More Committee Updates
The WiTH Community Engagement Committee met via Zoom at the start of the pandemic, April Schneider, chair of that committee, recalled.
“We knew what our goal was, which is to help our community [and] make sure that we’re continuing to contribute to our non-profits, and so we had this huge brainstorming session on how can we continue to provide these services like we have before in a way that’s virtual,” she said.
As a result of going digital, her committee was able to host many events for the nonprofit organizations that it sponsors over the past year, she went on to say. “As a result, our outreach has grown tremendously,” she noted, adding: “Our ability to connect with not just local charities but those on the East Coast” have helped enable “a lot of our charities” to pivot “themselves into having a larger presence [beyond] not just the normal target demographic that they’re used to serving.”
The committee also went digital with some of its fundraising that included a social media push and it did a little more interim charity funding for its partners also, she recalled.
“We want to further improve our reach and increase funding so that we can do more for our charities” and also “focus on our digital presence,” she said.
In addition, “we’re working on summarizing kind of our impact to the community and the nonprofits” that it serves to “quantify it in numbers” and the lives it has reached, and summarize the events it’s done so “people can visually see the impact that we’ve made in the community,” she said.
“We also want to make it easier to donate and volunteer so we can get more active participation” and get more innovative thoughts, she added.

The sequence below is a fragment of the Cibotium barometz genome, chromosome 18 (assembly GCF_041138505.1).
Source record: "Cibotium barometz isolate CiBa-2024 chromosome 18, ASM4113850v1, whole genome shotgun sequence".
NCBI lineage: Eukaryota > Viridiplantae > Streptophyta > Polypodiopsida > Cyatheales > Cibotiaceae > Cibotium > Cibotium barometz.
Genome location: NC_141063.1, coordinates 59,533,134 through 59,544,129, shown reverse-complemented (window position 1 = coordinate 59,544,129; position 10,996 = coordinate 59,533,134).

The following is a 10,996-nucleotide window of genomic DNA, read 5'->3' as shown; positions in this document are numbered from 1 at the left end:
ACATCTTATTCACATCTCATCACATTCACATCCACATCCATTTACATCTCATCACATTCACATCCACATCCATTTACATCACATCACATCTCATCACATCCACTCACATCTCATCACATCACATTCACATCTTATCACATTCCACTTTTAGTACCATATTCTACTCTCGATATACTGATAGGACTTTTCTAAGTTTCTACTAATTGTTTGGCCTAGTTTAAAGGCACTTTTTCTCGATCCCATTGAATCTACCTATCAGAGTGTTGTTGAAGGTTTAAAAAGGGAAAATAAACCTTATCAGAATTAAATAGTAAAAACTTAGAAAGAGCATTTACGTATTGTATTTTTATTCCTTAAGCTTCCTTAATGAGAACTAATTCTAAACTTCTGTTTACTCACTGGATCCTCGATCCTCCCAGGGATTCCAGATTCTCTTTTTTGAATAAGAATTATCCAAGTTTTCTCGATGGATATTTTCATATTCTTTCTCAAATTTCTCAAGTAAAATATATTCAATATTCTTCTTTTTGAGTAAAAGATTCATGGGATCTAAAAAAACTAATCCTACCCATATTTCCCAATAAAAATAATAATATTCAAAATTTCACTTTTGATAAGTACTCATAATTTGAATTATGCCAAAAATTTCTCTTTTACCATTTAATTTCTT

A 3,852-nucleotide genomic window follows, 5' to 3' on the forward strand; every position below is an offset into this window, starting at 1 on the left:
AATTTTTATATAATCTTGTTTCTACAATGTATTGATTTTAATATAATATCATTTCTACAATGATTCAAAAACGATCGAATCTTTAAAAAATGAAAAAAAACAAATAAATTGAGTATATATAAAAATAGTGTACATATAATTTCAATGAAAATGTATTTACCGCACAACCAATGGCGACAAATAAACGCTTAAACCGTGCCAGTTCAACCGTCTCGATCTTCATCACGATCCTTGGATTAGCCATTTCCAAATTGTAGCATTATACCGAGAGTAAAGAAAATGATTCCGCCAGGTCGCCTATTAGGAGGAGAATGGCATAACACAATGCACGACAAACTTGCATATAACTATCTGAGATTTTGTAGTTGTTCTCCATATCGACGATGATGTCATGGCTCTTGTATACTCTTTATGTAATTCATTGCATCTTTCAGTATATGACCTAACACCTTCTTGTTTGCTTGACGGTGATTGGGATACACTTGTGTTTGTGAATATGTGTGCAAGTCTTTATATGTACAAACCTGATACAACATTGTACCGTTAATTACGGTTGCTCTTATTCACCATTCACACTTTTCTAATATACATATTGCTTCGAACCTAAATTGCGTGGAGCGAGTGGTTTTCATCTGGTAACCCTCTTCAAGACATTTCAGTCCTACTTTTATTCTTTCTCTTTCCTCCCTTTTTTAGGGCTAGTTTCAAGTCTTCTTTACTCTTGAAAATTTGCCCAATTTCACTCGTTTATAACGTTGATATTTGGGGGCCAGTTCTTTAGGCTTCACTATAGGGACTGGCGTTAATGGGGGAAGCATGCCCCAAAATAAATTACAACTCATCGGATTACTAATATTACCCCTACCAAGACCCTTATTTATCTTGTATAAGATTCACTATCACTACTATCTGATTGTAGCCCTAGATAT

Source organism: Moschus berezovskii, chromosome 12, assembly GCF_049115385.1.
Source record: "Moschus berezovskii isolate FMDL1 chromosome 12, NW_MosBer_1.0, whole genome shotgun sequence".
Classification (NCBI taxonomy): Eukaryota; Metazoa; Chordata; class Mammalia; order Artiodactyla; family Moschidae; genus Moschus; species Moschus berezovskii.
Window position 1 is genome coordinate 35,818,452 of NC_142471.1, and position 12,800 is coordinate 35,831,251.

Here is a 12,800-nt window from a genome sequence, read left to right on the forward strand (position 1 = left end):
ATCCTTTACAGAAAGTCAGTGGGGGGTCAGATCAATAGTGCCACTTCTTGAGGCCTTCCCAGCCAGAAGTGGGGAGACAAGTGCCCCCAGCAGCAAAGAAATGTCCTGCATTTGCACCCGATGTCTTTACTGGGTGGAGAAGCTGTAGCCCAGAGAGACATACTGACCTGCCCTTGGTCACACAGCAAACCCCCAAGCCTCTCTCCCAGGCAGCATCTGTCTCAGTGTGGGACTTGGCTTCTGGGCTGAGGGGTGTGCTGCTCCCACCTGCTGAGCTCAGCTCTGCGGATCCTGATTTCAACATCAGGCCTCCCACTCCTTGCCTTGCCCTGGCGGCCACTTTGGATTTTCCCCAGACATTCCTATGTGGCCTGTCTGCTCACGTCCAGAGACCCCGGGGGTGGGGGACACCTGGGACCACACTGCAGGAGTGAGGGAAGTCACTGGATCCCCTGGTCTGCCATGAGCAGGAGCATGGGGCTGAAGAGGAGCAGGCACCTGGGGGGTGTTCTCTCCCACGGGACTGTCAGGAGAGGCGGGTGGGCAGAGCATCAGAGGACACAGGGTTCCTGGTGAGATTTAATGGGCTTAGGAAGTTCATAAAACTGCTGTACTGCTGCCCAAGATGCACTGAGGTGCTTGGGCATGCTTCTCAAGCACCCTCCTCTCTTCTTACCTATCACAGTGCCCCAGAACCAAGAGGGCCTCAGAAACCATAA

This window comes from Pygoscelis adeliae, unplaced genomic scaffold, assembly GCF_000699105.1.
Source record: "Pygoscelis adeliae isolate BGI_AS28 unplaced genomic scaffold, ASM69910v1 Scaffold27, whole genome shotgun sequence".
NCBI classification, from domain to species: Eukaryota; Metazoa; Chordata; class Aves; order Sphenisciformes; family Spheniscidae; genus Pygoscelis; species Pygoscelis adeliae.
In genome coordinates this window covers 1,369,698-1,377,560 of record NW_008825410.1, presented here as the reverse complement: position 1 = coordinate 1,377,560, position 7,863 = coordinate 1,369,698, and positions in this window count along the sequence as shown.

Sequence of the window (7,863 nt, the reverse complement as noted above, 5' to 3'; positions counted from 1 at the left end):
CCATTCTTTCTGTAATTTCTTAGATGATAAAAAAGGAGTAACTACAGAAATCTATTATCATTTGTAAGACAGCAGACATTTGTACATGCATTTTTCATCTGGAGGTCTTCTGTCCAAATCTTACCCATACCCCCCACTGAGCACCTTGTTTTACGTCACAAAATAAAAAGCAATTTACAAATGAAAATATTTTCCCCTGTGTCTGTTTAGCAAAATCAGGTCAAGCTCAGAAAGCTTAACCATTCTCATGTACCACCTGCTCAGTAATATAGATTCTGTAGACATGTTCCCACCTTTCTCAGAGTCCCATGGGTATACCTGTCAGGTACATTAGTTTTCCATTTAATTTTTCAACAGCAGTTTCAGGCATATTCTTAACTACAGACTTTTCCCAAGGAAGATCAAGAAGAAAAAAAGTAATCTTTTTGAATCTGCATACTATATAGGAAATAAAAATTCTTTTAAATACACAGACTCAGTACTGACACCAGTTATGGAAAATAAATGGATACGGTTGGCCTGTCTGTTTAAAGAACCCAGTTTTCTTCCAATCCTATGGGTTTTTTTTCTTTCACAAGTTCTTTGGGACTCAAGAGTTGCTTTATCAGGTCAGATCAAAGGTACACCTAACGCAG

In celebration of Women’s History Month, meanwhile, the WiTH Mentoring & Networking Committee launched a group mentorship program called Knowledge Circles for Impact” that has an objective to “connect high-potential technologists with mentors across the industry,” according to Cybill Miklaszewski, co-chair of that committee.
It is creating a “space for multi-directional mentorship and expanding your network in a meaningful way,” she said.
As part of a pilot program, the committee launched six circles in the areas of cybersecurity, design and product, data science, emerging technology and, “due to high demand,” two circles focused on women in leadership, she noted.
Needs changed due to the pandemic and “helping those who are in underrepresented communities is really at the heart of the program,” she explained.
The committee will be keeping its focus on “developing a diverse talent pipeline of technologists” in the M&E sector, she went on to say. “We’re still in the middle of our pilot program but once the pilot is over, we’re looking to expand our reach,” she pointed out. The shift to remote work “has enabled us to pull the best talent from around the world and so we’re contemplating expanding our reach internationally,” she said, noting that a lot of interest came from Asia and EMEA during the pandemic.
To view the entire presentation, click here.
HITS Spring was presented by IBM Security with sponsorship by Genpact, Irdeto, Tata Consultancy Services, Convergent Risks, Equinix, MicroStrategy, Microsoft Azure, Richey May Technology Solutions, Tamr, Whip Media, Eluvio, 5th Kind, LucidLink, Salesforce, Signiant, Zendesk, EIDR, PacketFabric and the Trusted Partner Network.